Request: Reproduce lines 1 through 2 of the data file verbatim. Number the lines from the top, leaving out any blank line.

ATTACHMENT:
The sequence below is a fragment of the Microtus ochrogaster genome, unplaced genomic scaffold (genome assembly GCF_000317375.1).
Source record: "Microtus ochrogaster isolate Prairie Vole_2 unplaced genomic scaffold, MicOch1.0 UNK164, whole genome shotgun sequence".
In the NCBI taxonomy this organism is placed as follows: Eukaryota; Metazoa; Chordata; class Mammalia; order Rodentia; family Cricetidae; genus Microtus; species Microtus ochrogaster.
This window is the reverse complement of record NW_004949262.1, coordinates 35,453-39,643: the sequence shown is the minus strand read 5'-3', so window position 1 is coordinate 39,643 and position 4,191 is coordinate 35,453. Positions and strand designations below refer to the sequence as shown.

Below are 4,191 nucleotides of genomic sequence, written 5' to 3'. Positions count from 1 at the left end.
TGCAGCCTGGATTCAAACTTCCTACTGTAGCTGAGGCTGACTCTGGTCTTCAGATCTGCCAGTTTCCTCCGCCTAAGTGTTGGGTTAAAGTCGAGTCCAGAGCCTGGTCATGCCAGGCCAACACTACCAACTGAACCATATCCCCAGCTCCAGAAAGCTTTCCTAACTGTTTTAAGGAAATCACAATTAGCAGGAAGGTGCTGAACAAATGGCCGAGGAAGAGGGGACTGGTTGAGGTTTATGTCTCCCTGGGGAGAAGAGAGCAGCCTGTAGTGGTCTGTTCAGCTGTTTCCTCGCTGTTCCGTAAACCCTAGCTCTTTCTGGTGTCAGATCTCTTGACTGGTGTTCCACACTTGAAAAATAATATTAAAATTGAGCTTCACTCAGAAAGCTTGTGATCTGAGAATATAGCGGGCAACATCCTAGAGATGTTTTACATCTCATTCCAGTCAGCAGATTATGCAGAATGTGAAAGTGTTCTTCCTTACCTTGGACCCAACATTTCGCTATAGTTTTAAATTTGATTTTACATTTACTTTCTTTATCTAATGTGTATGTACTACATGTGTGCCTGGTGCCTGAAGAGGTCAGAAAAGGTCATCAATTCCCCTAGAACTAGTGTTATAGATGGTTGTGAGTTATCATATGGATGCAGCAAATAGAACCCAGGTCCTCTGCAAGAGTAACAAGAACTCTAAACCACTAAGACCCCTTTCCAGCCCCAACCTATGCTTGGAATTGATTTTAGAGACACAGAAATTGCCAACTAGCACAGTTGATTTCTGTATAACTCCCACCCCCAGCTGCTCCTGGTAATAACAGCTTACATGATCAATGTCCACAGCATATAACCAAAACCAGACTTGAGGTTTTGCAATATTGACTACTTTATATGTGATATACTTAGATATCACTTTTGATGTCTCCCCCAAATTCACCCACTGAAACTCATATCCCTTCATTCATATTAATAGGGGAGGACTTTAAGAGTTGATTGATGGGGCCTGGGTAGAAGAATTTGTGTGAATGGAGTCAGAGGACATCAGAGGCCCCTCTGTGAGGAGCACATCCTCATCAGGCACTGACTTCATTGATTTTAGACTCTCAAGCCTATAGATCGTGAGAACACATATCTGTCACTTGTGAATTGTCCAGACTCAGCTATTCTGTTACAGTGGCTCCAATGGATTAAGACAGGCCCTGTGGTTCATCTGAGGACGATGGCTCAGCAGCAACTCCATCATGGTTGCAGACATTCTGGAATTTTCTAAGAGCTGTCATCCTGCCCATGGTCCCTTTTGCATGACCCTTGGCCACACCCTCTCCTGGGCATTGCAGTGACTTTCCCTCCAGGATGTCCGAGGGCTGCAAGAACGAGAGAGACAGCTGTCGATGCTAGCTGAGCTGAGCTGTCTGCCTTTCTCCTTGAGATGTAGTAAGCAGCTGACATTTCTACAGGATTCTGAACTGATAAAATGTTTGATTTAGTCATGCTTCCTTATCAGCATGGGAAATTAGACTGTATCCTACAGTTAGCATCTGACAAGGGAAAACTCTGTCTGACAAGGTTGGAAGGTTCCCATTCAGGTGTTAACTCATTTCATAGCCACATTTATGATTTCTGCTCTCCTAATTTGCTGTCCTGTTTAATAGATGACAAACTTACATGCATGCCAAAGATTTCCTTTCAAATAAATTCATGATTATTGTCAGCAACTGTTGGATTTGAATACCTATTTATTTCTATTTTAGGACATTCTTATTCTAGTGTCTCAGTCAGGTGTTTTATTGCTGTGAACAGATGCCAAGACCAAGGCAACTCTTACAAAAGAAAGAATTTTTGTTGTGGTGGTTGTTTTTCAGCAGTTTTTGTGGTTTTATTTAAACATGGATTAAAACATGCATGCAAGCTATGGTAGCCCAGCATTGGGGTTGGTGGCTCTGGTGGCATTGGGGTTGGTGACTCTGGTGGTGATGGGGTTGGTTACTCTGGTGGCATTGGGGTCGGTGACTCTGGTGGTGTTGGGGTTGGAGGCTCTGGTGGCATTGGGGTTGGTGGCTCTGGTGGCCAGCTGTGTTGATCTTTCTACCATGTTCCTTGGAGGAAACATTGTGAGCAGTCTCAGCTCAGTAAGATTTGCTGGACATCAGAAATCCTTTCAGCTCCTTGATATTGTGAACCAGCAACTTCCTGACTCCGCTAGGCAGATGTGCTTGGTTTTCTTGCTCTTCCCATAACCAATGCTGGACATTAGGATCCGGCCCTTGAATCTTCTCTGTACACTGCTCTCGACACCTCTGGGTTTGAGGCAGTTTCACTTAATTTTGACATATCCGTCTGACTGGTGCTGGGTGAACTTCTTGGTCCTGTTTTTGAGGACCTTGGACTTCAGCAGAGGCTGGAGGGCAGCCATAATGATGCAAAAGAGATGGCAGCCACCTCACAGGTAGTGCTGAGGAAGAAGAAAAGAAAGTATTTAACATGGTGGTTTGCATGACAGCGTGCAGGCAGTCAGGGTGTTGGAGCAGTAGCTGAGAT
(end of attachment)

The sequence below is a fragment of the Microtus ochrogaster genome, unplaced genomic scaffold (genome assembly GCF_000317375.1).
Source record: "Microtus ochrogaster isolate Prairie Vole_2 unplaced genomic scaffold, MicOch1.0 UNK164, whole genome shotgun sequence".